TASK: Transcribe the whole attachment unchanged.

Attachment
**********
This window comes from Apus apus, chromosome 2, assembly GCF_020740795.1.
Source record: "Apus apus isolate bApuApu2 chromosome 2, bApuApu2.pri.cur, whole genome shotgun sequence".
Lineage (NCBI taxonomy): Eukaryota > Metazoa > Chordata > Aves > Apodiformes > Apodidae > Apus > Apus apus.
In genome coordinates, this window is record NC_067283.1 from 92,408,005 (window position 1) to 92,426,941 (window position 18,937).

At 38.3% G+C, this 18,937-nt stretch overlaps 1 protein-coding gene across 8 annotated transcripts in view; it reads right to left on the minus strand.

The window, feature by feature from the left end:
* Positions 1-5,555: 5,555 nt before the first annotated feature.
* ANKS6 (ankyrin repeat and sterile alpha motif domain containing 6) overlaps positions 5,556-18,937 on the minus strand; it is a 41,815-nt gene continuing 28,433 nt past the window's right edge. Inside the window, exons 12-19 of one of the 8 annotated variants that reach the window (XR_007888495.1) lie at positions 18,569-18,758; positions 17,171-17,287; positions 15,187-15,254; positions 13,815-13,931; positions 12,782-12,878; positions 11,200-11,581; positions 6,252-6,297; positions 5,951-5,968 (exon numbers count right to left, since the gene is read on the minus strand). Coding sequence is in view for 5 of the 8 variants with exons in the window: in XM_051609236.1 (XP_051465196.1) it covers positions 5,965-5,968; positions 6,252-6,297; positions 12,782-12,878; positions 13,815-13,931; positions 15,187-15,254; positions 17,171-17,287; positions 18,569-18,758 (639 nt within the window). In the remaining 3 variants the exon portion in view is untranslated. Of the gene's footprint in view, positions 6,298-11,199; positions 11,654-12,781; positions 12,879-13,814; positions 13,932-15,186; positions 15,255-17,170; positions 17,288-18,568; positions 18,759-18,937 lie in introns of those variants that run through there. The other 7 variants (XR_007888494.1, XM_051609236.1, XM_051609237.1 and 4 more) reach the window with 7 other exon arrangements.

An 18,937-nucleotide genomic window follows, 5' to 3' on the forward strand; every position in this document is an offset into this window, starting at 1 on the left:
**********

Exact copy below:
This window comes from Apus apus, chromosome 2, assembly GCF_020740795.1.
Source record: "Apus apus isolate bApuApu2 chromosome 2, bApuApu2.pri.cur, whole genome shotgun sequence".
Lineage (NCBI taxonomy): Eukaryota > Metazoa > Chordata > Aves > Apodiformes > Apodidae > Apus > Apus apus.
In genome coordinates, this window is record NC_067283.1 from 92,408,005 (window position 1) to 92,426,941 (window position 18,937).

At 38.3% G+C, this 18,937-nt stretch overlaps 1 protein-coding gene across 8 annotated transcripts in view; it reads right to left on the minus strand.

The window, feature by feature from the left end:
* Positions 1-5,555: 5,555 nt before the first annotated feature.
* ANKS6 (ankyrin repeat and sterile alpha motif domain containing 6) overlaps positions 5,556-18,937 on the minus strand; it is a 41,815-nt gene continuing 28,433 nt past the window's right edge. Inside the window, exons 12-19 of one of the 8 annotated variants that reach the window (XR_007888495.1) lie at positions 18,569-18,758; positions 17,171-17,287; positions 15,187-15,254; positions 13,815-13,931; positions 12,782-12,878; positions 11,200-11,581; positions 6,252-6,297; positions 5,951-5,968 (exon numbers count right to left, since the gene is read on the minus strand). Coding sequence is in view for 5 of the 8 variants with exons in the window: in XM_051609236.1 (XP_051465196.1) it covers positions 5,965-5,968; positions 6,252-6,297; positions 12,782-12,878; positions 13,815-13,931; positions 15,187-15,254; positions 17,171-17,287; positions 18,569-18,758 (639 nt within the window). In the remaining 3 variants the exon portion in view is untranslated. Of the gene's footprint in view, positions 6,298-11,199; positions 11,654-12,781; positions 12,879-13,814; positions 13,932-15,186; positions 15,255-17,170; positions 17,288-18,568; positions 18,759-18,937 lie in introns of those variants that run through there. The other 7 variants (XR_007888494.1, XM_051609236.1, XM_051609237.1 and 4 more) reach the window with 7 other exon arrangements.

An 18,937-nucleotide genomic window follows, 5' to 3' on the forward strand; every position in this document is an offset into this window, starting at 1 on the left: